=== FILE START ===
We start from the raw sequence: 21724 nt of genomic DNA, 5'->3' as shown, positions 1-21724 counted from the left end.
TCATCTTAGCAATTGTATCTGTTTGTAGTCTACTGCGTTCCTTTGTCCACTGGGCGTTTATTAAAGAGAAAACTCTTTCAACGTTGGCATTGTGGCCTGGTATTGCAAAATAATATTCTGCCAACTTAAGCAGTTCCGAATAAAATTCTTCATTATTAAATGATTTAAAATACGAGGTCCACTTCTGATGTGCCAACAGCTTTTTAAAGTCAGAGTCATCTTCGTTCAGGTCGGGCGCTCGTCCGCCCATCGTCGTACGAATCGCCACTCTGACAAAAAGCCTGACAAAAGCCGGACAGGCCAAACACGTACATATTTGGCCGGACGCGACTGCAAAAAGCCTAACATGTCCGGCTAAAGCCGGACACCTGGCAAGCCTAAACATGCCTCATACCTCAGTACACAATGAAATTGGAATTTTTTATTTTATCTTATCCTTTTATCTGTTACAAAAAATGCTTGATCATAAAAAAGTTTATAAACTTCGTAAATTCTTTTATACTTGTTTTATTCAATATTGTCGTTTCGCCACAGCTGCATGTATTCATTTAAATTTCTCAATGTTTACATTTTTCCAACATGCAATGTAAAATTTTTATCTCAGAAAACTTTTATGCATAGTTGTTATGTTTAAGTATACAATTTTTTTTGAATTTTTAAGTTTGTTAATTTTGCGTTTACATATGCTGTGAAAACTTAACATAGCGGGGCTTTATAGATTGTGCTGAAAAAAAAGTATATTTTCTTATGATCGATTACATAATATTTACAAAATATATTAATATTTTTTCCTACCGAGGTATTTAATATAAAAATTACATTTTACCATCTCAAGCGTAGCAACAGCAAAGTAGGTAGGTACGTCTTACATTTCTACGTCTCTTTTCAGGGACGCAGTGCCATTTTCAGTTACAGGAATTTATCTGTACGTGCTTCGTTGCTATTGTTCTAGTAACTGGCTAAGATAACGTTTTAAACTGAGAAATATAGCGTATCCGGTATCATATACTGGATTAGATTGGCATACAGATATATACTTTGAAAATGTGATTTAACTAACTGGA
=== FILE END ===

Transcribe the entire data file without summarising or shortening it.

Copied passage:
We start from the raw sequence: 21724 nt of genomic DNA, 5'->3' as shown, positions 1-21724 counted from the left end.
TCATCTTAGCAATTGTATCTGTTTGTAGTCTACTGCGTTCCTTTGTCCACTGGGCGTTTATTAAAGAGAAAACTCTTTCAACGTTGGCATTGTGGCCTGGTATTGCAAAATAATATTCTGCCAACTTAAGCAGTTCCGAATAAAATTCTTCATTATTAAATGATTTAAAATACGAGGTCCACTTCTGATGTGCCAACAGCTTTTTAAAGTCAGAGTCATCTTCGTTCAGGTCGGGCGCTCGTCCGCCCATCGTCGTACGAATCGCCACTCTGACAAAAAGCCTGACAAAAGCCGGACAGGCCAAACACGTACATATTTGGCCGGACGCGACTGCAAAAAGCCTAACATGTCCGGCTAAAGCCGGACACCTGGCAAGCCTAAACATGCCTCATACCTCAGTACACAATGAAATTGGAATTTTTTATTTTATCTTATCCTTTTATCTGTTACAAAAAATGCTTGATCATAAAAAAGTTTATAAACTTCGTAAATTCTTTTATACTTGTTTTATTCAATATTGTCGTTTCGCCACAGCTGCATGTATTCATTTAAATTTCTCAATGTTTACATTTTTCCAACATGCAATGTAAAATTTTTATCTCAGAAAACTTTTATGCATAGTTGTTATGTTTAAGTATACAATTTTTTTTGAATTTTTAAGTTTGTTAATTTTGCGTTTACATATGCTGTGAAAACTTAACATAGCGGGGCTTTATAGATTGTGCTGAAAAAAAAGTATATTTTCTTATGATCGATTACATAATATTTACAAAATATATTAATATTTTTTCCTACCGAGGTATTTAATATAAAAATTACATTTTACCATCTCAAGCGTAGCAACAGCAAAGTAGGTAGGTACGTCTTACATTTCTACGTCTCTTTTCAGGGACGCAGTGCCATTTTCAGTTACAGGAATTTATCTGTACGTGCTTCGTTGCTATTGTTCTAGTAACTGGCTAAGATAACGTTTTAAACTGAGAAATATAGCGTATCCGGTATCATATACTGGATTAGATTGGCATACAGATATATACTTTGAAAATGTGATTTAACTAACTGGA